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Re: AUTORUN.INF Vulnerability
From: nick () VIRUS-L DEMON CO UK (Nick FitzGerald)
Date: Sun, 20 Feb 2000 17:26:15 +1200


Eric Stevens wrote:

--introduction--
There is a small, but potentially very dangerous vulnerability in Windows
(all versions as far as I know, should be 95,98,NT4 SP*, but only really
dangerous on NT machines) regarding an autorun.inf file.
<<snip>>

Eric missed several details in his description.  In fact, his post
prompted me to reproduce some quick tests I initially tried when I
first became aware there may be an issue with AutoPlay/AutoRun around
the time Win95 was released.  Those tests suggested that you can use
AUTORUN.INF files in the root of hard drives to change the icon
displayed in Explorer, on desktop shortcuts to the drive, etc, but
that the OPEN key in AUTORUN.INFs housed on other than CD-ROM drives
was ignored.

On re-testing I discovered why my original tests failed.  If you use
the "real" Explorer, AutoPlay events are not triggered when opening
views of drives.  To run the AutoRun app in an already mounted CD-ROM
you have to either eject and re-insert it or select AutoPlay from its
context menu.  Thus, all my earlier testing in Explorer was wasted...

Where Eric wrote:

When an administrator logs on locally, they may double click that
drive (it can be done to all of them), and run the malicious
executable, with out their knowledge.  Our little trojan may even
continue on to open Explorer to keep the administrator blissfully
unaware that they have just been compromised.

you have to read it with the proviso that the administrator uses the
default My Computer interface and/or standard desktop shortcuts to
drives.  Die-hard Explorer users might never trigger such an attack.

Eric also mentioned there were two different registry locations
controlling this, but did not describe them.  You can control the
drive types that have their AUTORUN.INF files acted upon with the
value NoDriveTypeAutoRun at the registry key:

   HKCU\Software\Microsoft\Windows\CurrentVersion\Policies\Explorer

This is a binary value with a default of 00000095h (or "95 00 00 00"
in RegEdit), and is a bit-mask of the drive types used with the
GetDriveType API.  This default corresponds to AutoRun being off for
drives of unknown, removable and remote types, and bit-7 is not
defined according to my Win32 reference.

So, by default, AutoRun *is enabled* for local hard drives.  I was
not able to find any MS comment on this (though it's a while since I
looked), but as my earlier tests "failed" to get it to work, I was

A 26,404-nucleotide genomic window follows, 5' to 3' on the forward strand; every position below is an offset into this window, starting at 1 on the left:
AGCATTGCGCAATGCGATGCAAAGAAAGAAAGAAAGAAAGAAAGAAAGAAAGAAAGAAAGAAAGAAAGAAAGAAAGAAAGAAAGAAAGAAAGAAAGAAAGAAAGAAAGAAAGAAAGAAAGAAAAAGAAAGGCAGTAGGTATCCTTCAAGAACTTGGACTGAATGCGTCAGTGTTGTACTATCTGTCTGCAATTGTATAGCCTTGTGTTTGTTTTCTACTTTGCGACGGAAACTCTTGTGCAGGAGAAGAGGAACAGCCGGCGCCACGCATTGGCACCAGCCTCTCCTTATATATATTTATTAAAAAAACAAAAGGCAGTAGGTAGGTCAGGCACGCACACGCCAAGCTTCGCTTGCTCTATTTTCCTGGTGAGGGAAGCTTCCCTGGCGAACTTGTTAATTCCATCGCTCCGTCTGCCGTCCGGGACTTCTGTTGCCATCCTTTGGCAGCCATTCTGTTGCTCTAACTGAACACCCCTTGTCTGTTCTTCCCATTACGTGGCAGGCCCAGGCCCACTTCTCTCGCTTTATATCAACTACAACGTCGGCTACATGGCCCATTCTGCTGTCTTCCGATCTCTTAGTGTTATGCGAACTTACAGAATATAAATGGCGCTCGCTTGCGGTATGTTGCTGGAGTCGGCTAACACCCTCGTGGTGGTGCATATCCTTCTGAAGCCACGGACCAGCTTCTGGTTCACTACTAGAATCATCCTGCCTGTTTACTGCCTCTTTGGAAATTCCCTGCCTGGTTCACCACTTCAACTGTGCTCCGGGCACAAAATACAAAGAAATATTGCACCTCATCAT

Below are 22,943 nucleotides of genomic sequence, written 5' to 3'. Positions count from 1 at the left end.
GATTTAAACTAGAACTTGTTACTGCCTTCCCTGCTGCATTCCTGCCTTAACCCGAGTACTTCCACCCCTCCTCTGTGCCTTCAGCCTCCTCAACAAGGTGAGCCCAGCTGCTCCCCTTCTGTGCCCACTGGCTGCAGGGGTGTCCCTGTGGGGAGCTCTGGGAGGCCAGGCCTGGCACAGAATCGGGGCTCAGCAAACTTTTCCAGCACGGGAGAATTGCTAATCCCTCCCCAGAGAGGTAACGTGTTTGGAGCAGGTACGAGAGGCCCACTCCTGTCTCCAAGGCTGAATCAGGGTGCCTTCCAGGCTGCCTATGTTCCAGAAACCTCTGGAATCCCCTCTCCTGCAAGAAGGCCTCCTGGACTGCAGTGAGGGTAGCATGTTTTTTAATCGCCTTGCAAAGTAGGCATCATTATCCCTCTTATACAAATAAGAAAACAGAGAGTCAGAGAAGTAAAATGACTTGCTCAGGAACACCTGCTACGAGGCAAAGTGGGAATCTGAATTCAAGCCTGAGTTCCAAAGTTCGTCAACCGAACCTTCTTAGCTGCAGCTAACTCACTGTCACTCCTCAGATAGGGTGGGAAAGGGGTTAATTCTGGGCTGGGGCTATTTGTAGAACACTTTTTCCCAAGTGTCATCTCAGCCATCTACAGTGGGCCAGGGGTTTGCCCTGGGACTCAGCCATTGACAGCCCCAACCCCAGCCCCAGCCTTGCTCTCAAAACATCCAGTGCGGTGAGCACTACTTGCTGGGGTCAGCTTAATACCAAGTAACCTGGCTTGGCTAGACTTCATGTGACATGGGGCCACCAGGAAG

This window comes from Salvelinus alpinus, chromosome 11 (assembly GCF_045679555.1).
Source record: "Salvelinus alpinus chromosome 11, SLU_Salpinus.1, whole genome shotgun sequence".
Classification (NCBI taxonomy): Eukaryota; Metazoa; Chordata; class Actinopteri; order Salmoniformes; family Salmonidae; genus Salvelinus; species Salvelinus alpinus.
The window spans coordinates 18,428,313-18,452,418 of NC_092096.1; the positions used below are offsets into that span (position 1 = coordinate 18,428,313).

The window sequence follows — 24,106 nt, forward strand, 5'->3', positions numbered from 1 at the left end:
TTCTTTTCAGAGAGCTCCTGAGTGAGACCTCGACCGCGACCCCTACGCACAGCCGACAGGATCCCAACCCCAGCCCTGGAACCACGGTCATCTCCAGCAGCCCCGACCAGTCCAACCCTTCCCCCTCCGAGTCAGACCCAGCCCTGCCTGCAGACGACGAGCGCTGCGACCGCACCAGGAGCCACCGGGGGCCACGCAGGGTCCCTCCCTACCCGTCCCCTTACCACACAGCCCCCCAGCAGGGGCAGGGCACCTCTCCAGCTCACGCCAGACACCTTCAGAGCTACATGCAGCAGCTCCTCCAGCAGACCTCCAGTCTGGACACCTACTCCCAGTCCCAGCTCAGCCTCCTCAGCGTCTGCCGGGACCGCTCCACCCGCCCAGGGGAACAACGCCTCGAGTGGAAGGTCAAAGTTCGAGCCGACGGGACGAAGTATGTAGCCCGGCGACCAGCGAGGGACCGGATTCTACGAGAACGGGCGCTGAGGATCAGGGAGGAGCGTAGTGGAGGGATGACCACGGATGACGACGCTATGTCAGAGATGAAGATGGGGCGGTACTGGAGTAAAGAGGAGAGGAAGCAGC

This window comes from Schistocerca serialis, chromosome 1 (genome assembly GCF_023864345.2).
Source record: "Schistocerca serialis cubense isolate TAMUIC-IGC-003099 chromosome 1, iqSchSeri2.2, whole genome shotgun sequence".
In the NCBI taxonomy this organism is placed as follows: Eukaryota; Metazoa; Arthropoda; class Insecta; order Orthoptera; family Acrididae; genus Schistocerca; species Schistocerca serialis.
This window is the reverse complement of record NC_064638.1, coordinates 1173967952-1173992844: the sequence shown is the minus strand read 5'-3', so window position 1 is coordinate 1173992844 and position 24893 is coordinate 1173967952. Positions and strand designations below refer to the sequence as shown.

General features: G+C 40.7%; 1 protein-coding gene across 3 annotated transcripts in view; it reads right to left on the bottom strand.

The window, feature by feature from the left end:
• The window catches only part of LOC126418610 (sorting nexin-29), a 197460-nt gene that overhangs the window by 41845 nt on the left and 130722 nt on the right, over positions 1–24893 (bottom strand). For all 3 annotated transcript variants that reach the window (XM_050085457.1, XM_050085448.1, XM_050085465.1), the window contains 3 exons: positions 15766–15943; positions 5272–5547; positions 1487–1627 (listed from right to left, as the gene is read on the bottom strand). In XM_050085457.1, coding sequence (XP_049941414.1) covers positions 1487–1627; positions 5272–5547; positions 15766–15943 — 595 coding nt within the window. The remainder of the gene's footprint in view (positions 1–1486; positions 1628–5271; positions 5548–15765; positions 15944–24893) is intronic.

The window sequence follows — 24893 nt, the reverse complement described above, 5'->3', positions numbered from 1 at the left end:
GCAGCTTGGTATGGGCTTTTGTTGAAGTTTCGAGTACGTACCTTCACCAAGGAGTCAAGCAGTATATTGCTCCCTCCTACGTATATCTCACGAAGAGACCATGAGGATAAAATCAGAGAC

not too concerned at the time...

CD AutoPlay is a related, but different, phenomenon and is (I
presume) the second registry setting that Eric referred to.
Appropriately setting the AutoInsertNotification value (a boolean,
surprise!) for a given CD-ROM's device entry under HKLM\Enum (Win9x)
or under the NT HKLM\System\CurrentControlSet\Services\CDRom key
either prevents the driver generating insert notificattions or casues
the system to ignore them.  This prevents AutoPlay on insert for that
device (Win9X), or for all CD-ROM drives under NT.

This raised the question "Can you configure "My Computer" to use the
"real" Explorer interface, rather than the poxy default one?"  Eric
tells me he has done this in the past, but cannot recall how.  This
would not be a complete solution, as you still have the possibility
of desktop shortcuts, which also trigger AutoPlay events when
double-clicked...

...
Of course, if anything can install an AUTORUN.INF in the root of a
local hard drive, this may open an exploit, but then you are talking
about "any old Trojan Horse attack" and the possibility of code doing
anything that code can do to the target machine.  The solution to
that is to ensure trusted users never run untrusted s/w in a
production environment.  Maybe it is just me, but I would never
allow general users write access to \ of *any* local drive on an NT
box anyway, so I don't see this hole as being much of an issue...
That said, I'll be thinking about adding local hard drives to the
masked-out drive types in NoDriveTypeAutoRun from now.  Apart from
this less-than-essential feature, does anything else break if local
hard drives are excepted from AutoRun processing?  (And if not, why
is the default should to enable AutoRun for these drives?)

From memory, a few viruses and/or Trojans have created AUTORUN.INF
files to change the icon on local hard drives.  I do not recall if
any of these also attempt to cause programs to run via this method.

Note:  I could not bring myself to enable Active Desktop, even
just for the duration of this testing.  I *presume* it acts the same
as the My Computer interface (which is really a "dumbed-down
Explorer"), but would welcome results from anyone who has tried.


--
Nick FitzGerald
Computer Virus Consulting Ltd. (NZ)
Ph/FAX: +64 3 3529854



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